What is a de facto relationship?
The general rule is that once you have been in a relationship (de facto, married or civil union) for three years or more, in the event you separate all of your ‘relationship property’ is to be divided equally.
The length of any de facto relationship and marriage are combined. But how do you know if you are in a de facto relationship?
You will be considered to be in a de facto relationship with someone if you are both 18 years or older, if you are living together as a couple, and you are not married or in a civil union.
When determining if you are living together as a couple, the court will take into account the following factors:
the duration of the relationship;
whether or not you are living together in the same house;
whether or not you have a sexual relationship;
the degree of financial dependence or interdependence you have, and any arrangements for financial support between you;
whether or not you own, use, or have acquired property together;
the degree of mutual commitment you have to a shared life together;
whether or not you have children;
the performance of household duties; and
whether or not you present yourselves as a couple to friends, family and the public. If you are unsure whether you are in a de facto relationship, we suggest discussing the above factors with your partner/expartner to see if you can reach an agreement as to when your relationship changed from one of boyfriend/girlfriend to a de facto relationship.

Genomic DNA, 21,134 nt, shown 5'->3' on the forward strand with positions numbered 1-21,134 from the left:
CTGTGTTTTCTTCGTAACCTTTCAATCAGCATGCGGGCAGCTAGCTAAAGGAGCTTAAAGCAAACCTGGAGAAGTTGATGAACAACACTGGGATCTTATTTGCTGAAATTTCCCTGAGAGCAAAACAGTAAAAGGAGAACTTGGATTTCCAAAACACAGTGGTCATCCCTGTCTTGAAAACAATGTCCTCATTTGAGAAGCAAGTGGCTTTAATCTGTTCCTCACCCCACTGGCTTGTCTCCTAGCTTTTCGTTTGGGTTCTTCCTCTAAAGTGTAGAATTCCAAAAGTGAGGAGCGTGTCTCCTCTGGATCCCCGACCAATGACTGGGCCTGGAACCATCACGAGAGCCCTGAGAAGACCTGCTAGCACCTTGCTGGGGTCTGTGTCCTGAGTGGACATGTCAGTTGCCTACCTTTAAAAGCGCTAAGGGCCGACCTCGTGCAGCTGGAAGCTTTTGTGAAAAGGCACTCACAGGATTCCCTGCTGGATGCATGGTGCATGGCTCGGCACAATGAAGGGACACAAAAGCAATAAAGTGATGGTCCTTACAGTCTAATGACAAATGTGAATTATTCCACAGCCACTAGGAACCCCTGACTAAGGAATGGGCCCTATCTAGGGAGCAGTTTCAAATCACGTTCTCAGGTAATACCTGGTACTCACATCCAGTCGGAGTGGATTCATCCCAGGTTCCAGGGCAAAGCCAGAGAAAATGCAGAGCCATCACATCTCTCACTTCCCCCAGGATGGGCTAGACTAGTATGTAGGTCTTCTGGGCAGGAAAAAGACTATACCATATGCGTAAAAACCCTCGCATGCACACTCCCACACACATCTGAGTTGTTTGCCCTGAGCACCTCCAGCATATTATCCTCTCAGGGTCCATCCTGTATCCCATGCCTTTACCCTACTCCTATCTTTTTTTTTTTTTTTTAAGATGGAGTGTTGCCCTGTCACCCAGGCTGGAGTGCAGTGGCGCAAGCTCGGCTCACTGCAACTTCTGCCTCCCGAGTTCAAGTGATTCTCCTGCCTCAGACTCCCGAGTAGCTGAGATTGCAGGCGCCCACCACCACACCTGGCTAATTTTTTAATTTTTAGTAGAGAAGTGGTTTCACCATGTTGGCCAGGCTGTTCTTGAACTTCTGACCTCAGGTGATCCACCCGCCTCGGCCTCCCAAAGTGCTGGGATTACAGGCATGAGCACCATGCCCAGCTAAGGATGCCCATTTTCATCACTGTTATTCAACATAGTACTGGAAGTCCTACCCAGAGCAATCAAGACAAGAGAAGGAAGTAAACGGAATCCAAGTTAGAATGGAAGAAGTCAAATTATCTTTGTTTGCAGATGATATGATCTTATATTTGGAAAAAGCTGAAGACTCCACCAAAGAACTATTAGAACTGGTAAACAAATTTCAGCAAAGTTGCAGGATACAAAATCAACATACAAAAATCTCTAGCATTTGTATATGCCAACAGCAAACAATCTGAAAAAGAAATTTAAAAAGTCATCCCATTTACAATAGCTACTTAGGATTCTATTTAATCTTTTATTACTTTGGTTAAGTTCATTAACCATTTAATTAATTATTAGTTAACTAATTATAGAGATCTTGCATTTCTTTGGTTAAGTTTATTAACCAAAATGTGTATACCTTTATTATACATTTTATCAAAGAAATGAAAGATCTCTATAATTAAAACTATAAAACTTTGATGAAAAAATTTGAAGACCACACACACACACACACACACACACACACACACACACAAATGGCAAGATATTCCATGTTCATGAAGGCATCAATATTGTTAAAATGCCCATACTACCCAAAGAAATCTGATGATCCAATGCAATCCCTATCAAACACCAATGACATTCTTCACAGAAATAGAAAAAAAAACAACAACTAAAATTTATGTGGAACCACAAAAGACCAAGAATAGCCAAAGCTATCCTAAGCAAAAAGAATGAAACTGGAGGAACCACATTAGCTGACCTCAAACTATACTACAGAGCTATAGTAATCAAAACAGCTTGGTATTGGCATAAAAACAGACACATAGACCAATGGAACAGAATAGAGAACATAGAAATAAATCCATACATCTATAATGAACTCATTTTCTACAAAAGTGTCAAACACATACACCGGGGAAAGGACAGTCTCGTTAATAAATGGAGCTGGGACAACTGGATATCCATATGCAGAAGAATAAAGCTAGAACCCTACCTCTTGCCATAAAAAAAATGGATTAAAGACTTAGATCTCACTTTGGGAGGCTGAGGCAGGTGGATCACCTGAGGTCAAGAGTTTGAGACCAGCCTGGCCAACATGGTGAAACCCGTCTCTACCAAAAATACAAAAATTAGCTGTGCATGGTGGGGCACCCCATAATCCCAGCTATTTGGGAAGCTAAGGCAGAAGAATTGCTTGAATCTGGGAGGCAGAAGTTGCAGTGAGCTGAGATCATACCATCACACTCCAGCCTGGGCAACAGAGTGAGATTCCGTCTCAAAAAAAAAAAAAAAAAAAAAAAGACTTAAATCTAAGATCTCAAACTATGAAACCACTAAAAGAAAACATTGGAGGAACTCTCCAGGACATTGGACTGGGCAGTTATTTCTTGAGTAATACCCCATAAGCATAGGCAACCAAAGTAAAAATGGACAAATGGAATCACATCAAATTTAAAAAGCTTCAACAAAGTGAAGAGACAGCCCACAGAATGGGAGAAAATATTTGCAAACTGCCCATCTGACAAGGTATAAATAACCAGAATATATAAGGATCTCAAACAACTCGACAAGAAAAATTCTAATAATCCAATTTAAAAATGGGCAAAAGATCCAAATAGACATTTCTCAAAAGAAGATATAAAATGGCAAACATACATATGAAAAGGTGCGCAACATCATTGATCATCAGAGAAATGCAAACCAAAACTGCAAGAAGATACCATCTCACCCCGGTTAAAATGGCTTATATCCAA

The turning point for most couples is when they decide to move in together, although this is not determinative.
The date you entered into a de facto relationship is important for determining when your relationship becomes/became one that qualifies under the Act, and therefore what property is relationship property and what property is separate property. If you are in a de facto relationship, especially coming up on the three-year mark, you may wish to consider entering into a Contracting Out Agreement.
Such an agreement allows you to prevent assets from becoming relationship property when they otherwise would. For instance, the family home is always classified as relationship property regardless of how it came into the relationship, and the value of the family home will in most cases be divided equally on separation.
If the family home has been brought into the relationship by one partner and another home by another partner then it might be unjust that one is divided but the other retained by one partner.
It is best to get those sorts of issues agreed to avoid arguments or ill feelings later.
Column courtesy of RAINEY COLLINS LAWYERSphone 0800 733 484 www.raineycol lins.co.nz. If you have a legal inquiry you would like discussed in this column email Alan on aknowsley@ raineycollins.co.nz
Before the romance dies, it could pay to sort out the rather unromantic details of your relationship.